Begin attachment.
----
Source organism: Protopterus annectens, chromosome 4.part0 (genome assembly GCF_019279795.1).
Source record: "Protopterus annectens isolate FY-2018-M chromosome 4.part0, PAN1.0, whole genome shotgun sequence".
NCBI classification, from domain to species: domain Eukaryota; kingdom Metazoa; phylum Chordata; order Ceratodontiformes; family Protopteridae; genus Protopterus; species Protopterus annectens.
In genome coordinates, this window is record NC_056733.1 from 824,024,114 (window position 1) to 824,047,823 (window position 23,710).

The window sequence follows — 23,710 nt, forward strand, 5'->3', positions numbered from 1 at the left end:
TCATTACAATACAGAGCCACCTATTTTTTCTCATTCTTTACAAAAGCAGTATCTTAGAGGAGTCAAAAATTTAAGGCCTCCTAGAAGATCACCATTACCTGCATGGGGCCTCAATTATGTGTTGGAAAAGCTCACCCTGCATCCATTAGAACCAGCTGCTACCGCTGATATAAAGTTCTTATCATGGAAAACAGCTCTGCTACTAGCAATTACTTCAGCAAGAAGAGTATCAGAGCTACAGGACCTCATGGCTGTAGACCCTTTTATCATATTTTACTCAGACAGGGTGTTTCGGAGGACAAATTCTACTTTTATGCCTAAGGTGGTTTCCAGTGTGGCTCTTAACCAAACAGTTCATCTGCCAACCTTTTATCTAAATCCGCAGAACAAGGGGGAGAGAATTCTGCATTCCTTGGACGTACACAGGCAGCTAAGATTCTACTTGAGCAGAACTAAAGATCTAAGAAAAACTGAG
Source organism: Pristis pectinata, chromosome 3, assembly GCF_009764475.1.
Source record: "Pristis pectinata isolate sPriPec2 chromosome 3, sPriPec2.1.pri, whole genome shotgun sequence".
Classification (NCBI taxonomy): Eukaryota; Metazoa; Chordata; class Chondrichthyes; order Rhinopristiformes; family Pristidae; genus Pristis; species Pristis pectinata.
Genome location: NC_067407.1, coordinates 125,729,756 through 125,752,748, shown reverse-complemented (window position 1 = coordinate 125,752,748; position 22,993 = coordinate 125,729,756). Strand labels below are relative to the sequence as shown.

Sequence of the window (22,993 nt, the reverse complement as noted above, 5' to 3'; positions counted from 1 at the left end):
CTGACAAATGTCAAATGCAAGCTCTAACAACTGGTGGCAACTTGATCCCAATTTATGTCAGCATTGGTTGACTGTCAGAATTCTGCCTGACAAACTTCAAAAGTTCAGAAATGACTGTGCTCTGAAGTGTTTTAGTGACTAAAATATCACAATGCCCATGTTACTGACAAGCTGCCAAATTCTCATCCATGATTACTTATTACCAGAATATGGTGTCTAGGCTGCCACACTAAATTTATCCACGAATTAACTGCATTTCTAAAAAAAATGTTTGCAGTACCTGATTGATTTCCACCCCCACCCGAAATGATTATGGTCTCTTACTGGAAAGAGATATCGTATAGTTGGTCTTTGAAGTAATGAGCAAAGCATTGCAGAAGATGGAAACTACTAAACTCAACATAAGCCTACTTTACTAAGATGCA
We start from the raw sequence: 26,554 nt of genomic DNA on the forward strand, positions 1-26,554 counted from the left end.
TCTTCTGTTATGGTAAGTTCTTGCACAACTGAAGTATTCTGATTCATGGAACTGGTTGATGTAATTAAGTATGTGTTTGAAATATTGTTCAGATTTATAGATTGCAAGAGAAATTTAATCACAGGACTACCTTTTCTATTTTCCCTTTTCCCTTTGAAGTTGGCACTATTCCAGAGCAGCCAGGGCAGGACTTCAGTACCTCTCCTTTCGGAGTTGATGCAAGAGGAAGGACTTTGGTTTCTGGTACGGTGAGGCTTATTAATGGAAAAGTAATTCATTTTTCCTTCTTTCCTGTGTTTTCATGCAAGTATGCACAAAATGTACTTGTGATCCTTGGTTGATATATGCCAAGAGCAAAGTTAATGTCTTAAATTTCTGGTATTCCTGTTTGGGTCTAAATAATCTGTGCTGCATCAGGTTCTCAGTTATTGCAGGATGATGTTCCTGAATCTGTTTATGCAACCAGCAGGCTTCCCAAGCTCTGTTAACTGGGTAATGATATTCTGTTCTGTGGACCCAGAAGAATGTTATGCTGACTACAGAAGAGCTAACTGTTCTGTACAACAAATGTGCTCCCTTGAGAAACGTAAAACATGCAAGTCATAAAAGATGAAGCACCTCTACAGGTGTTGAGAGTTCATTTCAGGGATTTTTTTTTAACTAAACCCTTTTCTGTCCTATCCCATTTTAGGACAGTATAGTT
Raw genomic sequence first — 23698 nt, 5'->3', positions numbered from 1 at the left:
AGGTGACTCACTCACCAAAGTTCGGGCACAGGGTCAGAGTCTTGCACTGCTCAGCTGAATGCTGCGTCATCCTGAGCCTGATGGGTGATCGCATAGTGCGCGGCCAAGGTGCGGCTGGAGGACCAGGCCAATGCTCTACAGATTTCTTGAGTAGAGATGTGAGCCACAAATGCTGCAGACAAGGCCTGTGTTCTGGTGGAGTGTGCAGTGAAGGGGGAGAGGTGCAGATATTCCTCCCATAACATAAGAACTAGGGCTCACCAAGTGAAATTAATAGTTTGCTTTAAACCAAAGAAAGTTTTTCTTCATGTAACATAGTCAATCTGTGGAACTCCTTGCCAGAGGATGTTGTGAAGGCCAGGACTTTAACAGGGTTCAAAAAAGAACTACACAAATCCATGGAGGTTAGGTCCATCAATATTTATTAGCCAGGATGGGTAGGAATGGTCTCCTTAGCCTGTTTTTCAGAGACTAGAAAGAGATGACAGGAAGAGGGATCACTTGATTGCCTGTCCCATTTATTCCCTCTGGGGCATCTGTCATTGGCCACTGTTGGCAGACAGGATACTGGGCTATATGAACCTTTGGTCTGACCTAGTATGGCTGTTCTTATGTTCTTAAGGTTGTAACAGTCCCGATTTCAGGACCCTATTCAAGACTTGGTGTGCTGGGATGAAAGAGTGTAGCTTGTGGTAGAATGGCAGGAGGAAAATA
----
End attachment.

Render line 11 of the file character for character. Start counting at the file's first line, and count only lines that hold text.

Sequence of the window (22,993 nt, the reverse complement as noted above, 5' to 3'; positions counted from 1 at the left end):